It was quite hot and sticky and operating a 1700 degree kiln in that heat was a bit draining, but it was still a great day. While Joe was worried that some of the pieces got too hot, several beautiful pieces emerged from the reduction buckets. We discussed the fact that every kiln has a learning curve and you have to do several firings before you really know how it will perform with different combinations of clays and glazes. It's raku and can always surprise you --it's the nature of the beast. I think Joe did a fine job.
Joe grabbing a bite.
The kiln waiting for the first load
while the potters work feverishly.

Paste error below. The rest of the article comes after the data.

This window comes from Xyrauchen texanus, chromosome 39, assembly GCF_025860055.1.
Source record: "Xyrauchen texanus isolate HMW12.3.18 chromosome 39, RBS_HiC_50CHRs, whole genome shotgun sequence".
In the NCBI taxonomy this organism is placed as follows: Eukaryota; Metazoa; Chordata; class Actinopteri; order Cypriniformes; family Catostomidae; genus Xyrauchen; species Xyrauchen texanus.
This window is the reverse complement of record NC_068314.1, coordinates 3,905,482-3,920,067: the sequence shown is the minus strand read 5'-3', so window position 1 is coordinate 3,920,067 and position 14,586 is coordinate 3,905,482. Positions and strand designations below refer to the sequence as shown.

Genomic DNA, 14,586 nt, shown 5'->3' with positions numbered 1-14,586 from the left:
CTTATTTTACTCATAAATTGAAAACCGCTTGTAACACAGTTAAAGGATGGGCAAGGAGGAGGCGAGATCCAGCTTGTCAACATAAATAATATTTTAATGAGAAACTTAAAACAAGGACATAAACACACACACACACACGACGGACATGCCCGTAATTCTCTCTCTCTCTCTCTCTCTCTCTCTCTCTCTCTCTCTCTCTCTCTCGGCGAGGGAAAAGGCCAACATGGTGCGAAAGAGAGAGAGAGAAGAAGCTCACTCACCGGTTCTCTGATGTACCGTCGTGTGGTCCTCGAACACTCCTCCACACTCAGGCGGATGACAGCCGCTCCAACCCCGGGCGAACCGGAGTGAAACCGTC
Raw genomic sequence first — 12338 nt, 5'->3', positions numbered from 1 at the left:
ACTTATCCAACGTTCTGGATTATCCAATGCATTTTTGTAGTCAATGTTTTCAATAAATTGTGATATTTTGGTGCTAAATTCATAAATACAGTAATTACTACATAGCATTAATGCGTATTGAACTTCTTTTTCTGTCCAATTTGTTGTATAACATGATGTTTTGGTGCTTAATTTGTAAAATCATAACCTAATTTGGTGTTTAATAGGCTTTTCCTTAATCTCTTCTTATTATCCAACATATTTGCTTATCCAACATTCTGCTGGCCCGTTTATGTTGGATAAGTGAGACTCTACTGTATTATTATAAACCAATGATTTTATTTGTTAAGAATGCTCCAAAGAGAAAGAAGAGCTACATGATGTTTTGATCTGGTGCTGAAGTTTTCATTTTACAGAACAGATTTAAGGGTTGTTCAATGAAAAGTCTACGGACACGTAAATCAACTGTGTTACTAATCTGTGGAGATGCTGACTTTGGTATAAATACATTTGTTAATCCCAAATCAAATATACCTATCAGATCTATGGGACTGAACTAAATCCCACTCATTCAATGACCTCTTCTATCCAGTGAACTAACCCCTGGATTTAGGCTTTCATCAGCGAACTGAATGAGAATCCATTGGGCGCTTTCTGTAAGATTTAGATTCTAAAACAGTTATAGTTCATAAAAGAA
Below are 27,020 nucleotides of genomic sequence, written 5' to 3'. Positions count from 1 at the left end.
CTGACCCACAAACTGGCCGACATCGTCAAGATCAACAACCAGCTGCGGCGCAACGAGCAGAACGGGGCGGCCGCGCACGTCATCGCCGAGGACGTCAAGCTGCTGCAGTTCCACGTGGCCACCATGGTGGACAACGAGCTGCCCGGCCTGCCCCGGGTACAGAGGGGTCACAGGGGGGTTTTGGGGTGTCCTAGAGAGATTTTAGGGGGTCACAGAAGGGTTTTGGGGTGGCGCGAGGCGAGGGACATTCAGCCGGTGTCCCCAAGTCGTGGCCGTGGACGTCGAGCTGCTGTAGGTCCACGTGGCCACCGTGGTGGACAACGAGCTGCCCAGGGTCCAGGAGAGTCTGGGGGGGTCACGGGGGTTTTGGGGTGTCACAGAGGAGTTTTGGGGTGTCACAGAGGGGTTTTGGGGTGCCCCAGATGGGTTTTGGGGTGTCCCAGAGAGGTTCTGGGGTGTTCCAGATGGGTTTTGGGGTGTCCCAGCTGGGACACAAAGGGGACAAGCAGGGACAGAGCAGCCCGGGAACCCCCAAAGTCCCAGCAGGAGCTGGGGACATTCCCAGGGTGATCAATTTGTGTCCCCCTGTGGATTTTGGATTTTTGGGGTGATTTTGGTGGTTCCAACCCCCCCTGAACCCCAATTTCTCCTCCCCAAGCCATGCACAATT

Rae, Tina, Marcia, and Jane ready the pieces.
Tina applying the ferric chloride in her fashionable gloves.
Joe with his buddy Tank.
Getting to temperature.
Firing using a weed burner
while diagnosing the Ward burner problem.
The reduction can and the sand pit.
Greg putting his thinking cap on about the burner issues
while Quinn pulls up roots.
Jane heading to the reduction bucket...
... and there it goes.
Rae taking a piece from the kiln.
Joe making sure it doesn't get away.
Tina carefully transferring a piece.
Greg taking a well-deserved rest after solving our problems.
Horse hair pots!